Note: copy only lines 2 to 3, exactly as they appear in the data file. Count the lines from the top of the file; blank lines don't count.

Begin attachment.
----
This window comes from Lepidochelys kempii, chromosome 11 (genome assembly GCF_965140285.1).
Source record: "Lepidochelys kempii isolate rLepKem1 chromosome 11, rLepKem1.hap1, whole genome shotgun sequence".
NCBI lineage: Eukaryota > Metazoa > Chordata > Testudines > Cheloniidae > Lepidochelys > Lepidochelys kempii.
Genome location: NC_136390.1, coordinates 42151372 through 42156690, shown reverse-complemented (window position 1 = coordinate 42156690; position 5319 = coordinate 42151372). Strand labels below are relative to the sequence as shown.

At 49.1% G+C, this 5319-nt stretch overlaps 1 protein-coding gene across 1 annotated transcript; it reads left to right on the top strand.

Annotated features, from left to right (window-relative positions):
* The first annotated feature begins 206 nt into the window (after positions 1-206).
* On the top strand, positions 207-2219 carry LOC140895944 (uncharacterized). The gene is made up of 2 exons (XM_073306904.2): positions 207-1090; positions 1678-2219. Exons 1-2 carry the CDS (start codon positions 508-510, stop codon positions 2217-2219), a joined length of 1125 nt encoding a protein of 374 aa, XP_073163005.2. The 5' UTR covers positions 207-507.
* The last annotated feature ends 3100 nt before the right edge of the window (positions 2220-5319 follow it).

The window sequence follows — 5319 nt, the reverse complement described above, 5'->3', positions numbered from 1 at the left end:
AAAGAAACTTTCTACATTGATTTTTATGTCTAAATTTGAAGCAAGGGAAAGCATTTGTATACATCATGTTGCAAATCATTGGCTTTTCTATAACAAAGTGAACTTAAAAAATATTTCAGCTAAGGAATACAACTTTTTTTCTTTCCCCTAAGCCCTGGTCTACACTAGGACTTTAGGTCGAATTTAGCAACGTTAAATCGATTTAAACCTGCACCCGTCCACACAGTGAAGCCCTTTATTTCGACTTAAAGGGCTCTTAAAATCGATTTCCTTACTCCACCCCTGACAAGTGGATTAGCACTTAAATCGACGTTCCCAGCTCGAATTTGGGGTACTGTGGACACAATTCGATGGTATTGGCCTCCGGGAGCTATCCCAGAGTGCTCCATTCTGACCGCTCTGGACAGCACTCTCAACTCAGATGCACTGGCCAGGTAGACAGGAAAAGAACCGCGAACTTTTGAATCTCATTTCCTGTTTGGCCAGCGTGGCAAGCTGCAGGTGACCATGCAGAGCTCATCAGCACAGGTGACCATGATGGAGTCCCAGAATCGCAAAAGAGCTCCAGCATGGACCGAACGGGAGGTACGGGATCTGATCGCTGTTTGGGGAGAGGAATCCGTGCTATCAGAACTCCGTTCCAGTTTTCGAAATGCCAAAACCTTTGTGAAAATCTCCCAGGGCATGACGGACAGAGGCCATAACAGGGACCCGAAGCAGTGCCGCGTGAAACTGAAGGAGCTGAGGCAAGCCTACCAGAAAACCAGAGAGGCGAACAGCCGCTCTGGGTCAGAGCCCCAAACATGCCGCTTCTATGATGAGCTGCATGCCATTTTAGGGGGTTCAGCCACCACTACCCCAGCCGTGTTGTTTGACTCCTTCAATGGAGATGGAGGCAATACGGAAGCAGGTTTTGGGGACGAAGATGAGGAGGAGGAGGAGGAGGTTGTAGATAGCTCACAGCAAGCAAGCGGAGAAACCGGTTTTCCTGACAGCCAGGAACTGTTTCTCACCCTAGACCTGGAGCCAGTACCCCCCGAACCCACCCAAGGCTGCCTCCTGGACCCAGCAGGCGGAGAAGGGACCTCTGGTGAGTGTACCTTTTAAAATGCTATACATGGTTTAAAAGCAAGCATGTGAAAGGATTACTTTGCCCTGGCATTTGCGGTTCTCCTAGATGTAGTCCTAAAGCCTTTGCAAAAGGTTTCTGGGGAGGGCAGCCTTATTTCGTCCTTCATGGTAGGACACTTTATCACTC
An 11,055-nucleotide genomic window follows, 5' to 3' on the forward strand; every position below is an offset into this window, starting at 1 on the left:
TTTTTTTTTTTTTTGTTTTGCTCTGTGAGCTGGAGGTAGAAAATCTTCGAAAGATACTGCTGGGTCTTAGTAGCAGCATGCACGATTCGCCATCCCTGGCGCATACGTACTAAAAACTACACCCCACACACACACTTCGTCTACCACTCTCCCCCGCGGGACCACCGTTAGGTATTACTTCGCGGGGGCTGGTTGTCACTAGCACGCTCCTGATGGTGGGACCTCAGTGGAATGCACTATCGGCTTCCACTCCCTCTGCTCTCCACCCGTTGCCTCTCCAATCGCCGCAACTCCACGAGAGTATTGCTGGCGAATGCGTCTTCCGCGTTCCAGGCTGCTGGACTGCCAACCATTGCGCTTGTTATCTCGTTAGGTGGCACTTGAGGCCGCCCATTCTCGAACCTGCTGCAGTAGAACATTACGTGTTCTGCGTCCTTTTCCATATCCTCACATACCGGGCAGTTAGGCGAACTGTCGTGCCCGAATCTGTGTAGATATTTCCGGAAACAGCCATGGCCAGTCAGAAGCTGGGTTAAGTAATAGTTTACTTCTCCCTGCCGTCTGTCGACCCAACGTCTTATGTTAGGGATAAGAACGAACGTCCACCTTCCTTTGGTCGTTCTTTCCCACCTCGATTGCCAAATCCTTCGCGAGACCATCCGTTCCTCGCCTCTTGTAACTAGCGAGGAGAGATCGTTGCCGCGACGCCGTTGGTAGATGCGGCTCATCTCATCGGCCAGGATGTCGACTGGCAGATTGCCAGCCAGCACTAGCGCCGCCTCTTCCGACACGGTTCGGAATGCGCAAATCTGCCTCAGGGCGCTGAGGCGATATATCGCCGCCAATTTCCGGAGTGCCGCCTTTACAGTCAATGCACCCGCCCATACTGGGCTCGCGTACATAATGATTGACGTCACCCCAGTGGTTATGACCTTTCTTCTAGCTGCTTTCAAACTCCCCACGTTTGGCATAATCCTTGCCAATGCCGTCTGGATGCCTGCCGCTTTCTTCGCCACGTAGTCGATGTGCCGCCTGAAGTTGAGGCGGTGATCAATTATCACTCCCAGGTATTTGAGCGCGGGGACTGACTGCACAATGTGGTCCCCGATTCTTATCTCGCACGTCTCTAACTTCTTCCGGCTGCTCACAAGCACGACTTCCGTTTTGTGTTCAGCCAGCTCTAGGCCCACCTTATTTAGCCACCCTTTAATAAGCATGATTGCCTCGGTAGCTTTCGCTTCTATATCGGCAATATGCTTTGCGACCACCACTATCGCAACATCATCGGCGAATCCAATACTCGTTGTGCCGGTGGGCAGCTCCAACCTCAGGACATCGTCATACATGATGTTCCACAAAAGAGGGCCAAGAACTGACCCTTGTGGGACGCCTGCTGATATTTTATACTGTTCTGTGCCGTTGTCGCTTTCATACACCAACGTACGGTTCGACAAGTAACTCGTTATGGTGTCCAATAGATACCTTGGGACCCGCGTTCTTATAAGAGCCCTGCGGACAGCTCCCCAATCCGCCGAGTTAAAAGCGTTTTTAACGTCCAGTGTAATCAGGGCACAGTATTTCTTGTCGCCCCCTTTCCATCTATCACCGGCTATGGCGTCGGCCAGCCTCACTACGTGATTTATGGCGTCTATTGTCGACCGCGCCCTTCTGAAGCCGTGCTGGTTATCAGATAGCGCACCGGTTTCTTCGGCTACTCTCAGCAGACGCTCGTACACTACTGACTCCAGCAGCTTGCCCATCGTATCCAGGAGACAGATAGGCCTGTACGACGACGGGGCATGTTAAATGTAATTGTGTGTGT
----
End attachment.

Source record: "Lepidochelys kempii isolate rLepKem1 chromosome 11, rLepKem1.hap1, whole genome shotgun sequence".
NCBI lineage: Eukaryota > Metazoa > Chordata > Testudines > Cheloniidae > Lepidochelys > Lepidochelys kempii.